Org provides a special hook that can be used to narrow down the selection
made by these agenda views:
tags-tree. You may
specify a function that is used at each match to verify if the match should
indeed be part of the agenda view, and if not, how much should be skipped.
You can specify a global condition that will be applied to all agenda views,
this condition would be stored in the variable
org-agenda-skip-function-global. More commonly, such a definition is
applied only to specific custom searches, using
Let’s say you want to produce a list of projects that contain a WAITING tag anywhere in the project tree. Let’s further assume that you have marked all tree headings that define a project with the TODO keyword PROJECT. In this case you would run a TODO search for the keyword PROJECT, but skip the match unless there is a WAITING tag anywhere in the subtree belonging to the project line.
To achieve this, you must write a function that searches the subtree for
the tag. If the tag is found, the function must return
indicate that this match should not be skipped. If there is no such
tag, return the location of the end of the subtree, to indicate that
search should continue from there.
(defun my-skip-unless-waiting () "Skip trees that are not waiting" (let ((subtree-end (save-excursion (org-end-of-subtree t)))) (if (re-search-forward ":waiting:" subtree-end t) nil ; tag found, do not skip subtree-end))) ; tag not found, continue after end of subtree
Now you may use this function in an agenda custom command, for example like this:
(org-add-agenda-custom-command '("b" todo "PROJECT" ((org-agenda-skip-function 'my-skip-unless-waiting) (org-agenda-overriding-header "Projects waiting for something: "))))
Note that this also binds
org-agenda-overriding-header to get a
meaningful header in the agenda view.
A general way to create custom searches is to base them on a search for
entries with a certain level limit. If you want to study all entries with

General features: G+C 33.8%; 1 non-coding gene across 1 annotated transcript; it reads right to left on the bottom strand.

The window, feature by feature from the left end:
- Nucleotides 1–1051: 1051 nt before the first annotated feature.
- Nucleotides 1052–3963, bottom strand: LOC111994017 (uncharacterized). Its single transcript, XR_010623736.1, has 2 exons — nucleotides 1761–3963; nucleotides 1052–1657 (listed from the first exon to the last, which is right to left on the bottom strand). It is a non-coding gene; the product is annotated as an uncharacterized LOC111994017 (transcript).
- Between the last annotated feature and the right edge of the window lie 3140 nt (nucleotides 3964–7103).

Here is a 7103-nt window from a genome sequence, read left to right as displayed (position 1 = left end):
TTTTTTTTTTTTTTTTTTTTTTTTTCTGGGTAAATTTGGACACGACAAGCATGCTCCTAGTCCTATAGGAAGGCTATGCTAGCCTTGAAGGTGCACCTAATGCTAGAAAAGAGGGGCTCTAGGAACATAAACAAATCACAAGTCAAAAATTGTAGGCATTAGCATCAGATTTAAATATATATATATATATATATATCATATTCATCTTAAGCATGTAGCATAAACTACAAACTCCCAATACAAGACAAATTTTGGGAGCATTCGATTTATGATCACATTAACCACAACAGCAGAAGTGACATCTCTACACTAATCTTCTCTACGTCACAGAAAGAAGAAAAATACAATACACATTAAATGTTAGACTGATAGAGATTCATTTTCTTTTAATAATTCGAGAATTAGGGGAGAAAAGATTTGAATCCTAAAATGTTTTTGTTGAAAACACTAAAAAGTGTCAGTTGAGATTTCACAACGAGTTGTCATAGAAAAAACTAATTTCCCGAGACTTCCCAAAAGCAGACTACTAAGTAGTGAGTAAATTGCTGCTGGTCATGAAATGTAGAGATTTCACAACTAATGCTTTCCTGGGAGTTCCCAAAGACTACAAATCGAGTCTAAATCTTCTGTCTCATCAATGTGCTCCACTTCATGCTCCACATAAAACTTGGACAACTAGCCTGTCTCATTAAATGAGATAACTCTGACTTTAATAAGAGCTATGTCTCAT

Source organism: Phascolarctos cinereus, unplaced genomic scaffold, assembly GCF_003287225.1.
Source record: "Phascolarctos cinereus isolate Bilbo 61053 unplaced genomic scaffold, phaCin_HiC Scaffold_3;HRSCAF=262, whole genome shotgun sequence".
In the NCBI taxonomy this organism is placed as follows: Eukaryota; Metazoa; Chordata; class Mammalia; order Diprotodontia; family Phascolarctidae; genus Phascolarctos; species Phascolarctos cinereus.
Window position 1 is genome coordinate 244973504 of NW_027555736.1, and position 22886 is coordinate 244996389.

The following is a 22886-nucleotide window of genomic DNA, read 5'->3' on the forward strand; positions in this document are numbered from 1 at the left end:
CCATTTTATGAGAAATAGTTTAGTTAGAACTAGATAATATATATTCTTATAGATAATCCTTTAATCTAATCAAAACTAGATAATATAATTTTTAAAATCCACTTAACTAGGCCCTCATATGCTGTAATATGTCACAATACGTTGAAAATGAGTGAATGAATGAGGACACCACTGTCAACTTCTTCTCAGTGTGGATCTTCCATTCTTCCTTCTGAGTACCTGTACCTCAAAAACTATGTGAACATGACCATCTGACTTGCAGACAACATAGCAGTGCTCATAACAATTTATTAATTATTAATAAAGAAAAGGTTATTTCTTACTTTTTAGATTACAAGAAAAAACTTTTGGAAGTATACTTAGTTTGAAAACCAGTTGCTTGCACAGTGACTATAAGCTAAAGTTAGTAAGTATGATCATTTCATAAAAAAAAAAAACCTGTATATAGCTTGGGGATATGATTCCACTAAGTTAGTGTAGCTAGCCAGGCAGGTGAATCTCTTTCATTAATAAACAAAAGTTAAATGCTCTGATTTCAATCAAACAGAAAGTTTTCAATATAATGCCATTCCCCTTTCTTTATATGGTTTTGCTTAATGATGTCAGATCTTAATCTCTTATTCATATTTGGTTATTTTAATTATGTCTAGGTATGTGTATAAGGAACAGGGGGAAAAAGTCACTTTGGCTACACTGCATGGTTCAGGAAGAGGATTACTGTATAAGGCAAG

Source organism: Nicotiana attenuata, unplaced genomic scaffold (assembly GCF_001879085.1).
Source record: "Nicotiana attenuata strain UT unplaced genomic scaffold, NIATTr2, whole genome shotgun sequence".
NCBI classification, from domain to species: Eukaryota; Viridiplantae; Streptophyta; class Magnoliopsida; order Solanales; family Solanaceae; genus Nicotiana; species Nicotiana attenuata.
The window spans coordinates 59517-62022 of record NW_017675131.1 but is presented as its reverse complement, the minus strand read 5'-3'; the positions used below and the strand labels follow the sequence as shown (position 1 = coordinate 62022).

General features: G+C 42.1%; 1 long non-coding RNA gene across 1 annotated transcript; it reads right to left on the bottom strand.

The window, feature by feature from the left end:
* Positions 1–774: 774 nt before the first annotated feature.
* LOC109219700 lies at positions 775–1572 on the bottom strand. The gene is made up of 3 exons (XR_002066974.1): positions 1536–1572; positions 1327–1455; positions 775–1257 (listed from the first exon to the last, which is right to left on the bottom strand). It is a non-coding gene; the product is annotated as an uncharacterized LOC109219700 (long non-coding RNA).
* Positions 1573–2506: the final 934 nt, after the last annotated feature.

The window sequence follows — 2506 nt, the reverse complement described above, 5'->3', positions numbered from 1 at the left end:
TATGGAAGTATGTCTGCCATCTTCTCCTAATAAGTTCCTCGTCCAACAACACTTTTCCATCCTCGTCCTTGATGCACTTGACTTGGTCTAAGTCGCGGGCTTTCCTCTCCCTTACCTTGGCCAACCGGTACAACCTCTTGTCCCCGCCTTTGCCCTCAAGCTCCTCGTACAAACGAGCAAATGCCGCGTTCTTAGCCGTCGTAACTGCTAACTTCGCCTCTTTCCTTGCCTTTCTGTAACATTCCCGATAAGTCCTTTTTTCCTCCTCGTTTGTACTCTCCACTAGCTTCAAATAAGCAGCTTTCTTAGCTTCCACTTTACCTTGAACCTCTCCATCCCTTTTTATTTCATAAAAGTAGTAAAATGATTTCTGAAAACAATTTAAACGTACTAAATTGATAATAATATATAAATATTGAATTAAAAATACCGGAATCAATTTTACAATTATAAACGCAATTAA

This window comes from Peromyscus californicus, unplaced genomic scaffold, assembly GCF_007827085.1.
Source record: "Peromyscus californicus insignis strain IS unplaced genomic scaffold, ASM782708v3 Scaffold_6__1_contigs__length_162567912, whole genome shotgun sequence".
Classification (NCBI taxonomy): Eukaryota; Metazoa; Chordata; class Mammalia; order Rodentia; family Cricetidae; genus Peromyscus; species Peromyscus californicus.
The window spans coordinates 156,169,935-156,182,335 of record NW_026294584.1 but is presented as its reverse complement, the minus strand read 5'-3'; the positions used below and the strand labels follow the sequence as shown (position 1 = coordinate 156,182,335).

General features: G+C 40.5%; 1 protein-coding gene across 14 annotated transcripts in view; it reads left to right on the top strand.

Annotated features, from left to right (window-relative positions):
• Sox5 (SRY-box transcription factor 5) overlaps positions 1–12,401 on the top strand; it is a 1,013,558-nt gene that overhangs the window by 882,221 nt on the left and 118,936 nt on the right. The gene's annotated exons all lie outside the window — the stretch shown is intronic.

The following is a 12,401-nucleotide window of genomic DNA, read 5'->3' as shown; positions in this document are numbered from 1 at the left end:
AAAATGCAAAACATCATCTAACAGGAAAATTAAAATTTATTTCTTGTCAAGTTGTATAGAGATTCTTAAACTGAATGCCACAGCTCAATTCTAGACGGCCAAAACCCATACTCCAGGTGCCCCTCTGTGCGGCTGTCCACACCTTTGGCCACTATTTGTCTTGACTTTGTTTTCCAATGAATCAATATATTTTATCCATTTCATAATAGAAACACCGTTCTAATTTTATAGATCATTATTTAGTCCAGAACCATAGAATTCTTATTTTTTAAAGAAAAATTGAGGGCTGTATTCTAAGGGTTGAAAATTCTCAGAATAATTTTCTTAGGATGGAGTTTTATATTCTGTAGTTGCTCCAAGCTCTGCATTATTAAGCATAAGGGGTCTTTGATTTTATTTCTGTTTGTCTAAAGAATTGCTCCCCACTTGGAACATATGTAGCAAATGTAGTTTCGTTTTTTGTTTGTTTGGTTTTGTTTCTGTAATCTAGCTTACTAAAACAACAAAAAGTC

your custom search function, simply do a search for
‘LEVEL>0’185, and then use
org-agenda-skip-function to select the entries
you really want to have.
You may also put a Lisp form into
particular, you may use the functions
org-agenda-skip-subtree-if in this form, for example:
Skip current entry if it has been scheduled.
Skip current entry if it has not been scheduled.
Skip current entry if it has a deadline.
(org-agenda-skip-entry-if 'scheduled 'deadline)
Skip current entry if it has a deadline, or if it is scheduled.
(org-agenda-skip-entry-if 'todo '("TODO" "WAITING"))
Skip current entry if the TODO keyword is TODO or WAITING.
(org-agenda-skip-entry-if 'todo 'done)
Skip current entry if the TODO keyword marks a DONE state.
Skip current entry if it has any timestamp, may also be deadline or scheduled.
(org-agenda-skip-entry-if 'regexp "regular expression")
Skip current entry if the regular expression matches in the entry.
(org-agenda-skip-entry-if 'notregexp "regular expression")
Skip current entry unless the regular expression matches.
(org-agenda-skip-subtree-if 'regexp "regular expression")
Same as above, but check and skip the entire subtree.
Therefore we could also have written the search for WAITING projects like this, even without defining a special function:
(org-add-agenda-custom-command '("b" todo "PROJECT" ((org-agenda-skip-function '(org-agenda-skip-subtree-if 'regexp ":waiting:")) (org-agenda-overriding-header "Projects waiting for something: "))))
agenda* view is the same than
agenda except that it only
considers appointments, i.e., scheduled and deadline items that have a
[h]h:mm in their time-stamps.
Note that, when using
level number corresponds to order in the hierarchy, not to the number of